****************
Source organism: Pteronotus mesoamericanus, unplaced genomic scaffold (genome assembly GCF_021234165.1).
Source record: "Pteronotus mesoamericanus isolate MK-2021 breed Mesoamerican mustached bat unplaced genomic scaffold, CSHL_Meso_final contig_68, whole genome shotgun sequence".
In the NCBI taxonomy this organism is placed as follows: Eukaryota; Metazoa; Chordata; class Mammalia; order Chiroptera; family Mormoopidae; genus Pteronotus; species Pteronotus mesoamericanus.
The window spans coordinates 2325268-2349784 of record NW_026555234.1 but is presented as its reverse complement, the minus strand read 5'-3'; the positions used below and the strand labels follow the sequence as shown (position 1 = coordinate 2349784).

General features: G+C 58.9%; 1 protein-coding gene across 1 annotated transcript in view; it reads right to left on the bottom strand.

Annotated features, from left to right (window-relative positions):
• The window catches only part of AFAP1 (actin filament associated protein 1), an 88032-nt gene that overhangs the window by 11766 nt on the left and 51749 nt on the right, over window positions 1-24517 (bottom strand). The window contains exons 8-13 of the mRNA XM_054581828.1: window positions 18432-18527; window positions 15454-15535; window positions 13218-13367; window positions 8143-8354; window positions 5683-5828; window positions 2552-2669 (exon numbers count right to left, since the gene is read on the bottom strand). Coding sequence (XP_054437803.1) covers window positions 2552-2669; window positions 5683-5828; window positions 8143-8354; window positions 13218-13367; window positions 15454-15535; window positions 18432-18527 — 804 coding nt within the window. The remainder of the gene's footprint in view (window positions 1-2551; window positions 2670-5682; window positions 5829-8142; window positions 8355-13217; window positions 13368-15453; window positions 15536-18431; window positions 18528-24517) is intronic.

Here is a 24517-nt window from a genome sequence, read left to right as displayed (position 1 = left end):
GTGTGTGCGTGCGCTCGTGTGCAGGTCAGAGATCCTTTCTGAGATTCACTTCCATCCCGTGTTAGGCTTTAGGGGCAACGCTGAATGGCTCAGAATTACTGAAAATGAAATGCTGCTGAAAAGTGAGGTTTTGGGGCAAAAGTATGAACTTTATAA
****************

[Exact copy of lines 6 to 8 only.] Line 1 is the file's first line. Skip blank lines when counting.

Annotated features, from left to right (window-relative positions):
• The window catches only part of AFAP1 (actin filament associated protein 1), an 88032-nt gene that overhangs the window by 11766 nt on the left and 51749 nt on the right, over window positions 1-24517 (bottom strand). The window contains exons 8-13 of the mRNA XM_054581828.1: window positions 18432-18527; window positions 15454-15535; window positions 13218-13367; window positions 8143-8354; window positions 5683-5828; window positions 2552-2669 (exon numbers count right to left, since the gene is read on the bottom strand). Coding sequence (XP_054437803.1) covers window positions 2552-2669; window positions 5683-5828; window positions 8143-8354; window positions 13218-13367; window positions 15454-15535; window positions 18432-18527 — 804 coding nt within the window. The remainder of the gene's footprint in view (window positions 1-2551; window positions 2670-5682; window positions 5829-8142; window positions 8355-13217; window positions 13368-15453; window positions 15536-18431; window positions 18528-24517) is intronic.

Here is a 24517-nt window from a genome sequence, read left to right as displayed (position 1 = left end):